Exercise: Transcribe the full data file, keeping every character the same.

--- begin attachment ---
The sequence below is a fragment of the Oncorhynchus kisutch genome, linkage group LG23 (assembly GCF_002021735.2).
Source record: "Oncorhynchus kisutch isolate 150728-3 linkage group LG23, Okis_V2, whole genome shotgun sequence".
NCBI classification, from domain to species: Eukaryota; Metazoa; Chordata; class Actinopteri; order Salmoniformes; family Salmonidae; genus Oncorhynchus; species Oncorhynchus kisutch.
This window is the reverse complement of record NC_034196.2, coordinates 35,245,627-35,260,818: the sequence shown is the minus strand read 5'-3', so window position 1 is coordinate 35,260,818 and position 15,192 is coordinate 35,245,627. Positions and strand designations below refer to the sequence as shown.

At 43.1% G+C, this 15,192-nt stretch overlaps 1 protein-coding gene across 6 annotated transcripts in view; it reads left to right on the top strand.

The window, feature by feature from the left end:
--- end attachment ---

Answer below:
The sequence below is a fragment of the Oncorhynchus kisutch genome, linkage group LG23 (assembly GCF_002021735.2).
Source record: "Oncorhynchus kisutch isolate 150728-3 linkage group LG23, Okis_V2, whole genome shotgun sequence".
NCBI classification, from domain to species: Eukaryota; Metazoa; Chordata; class Actinopteri; order Salmoniformes; family Salmonidae; genus Oncorhynchus; species Oncorhynchus kisutch.
This window is the reverse complement of record NC_034196.2, coordinates 35,245,627-35,260,818: the sequence shown is the minus strand read 5'-3', so window position 1 is coordinate 35,260,818 and position 15,192 is coordinate 35,245,627. Positions and strand designations below refer to the sequence as shown.

At 43.1% G+C, this 15,192-nt stretch overlaps 1 protein-coding gene across 6 annotated transcripts in view; it reads left to right on the top strand.

The window, feature by feature from the left end: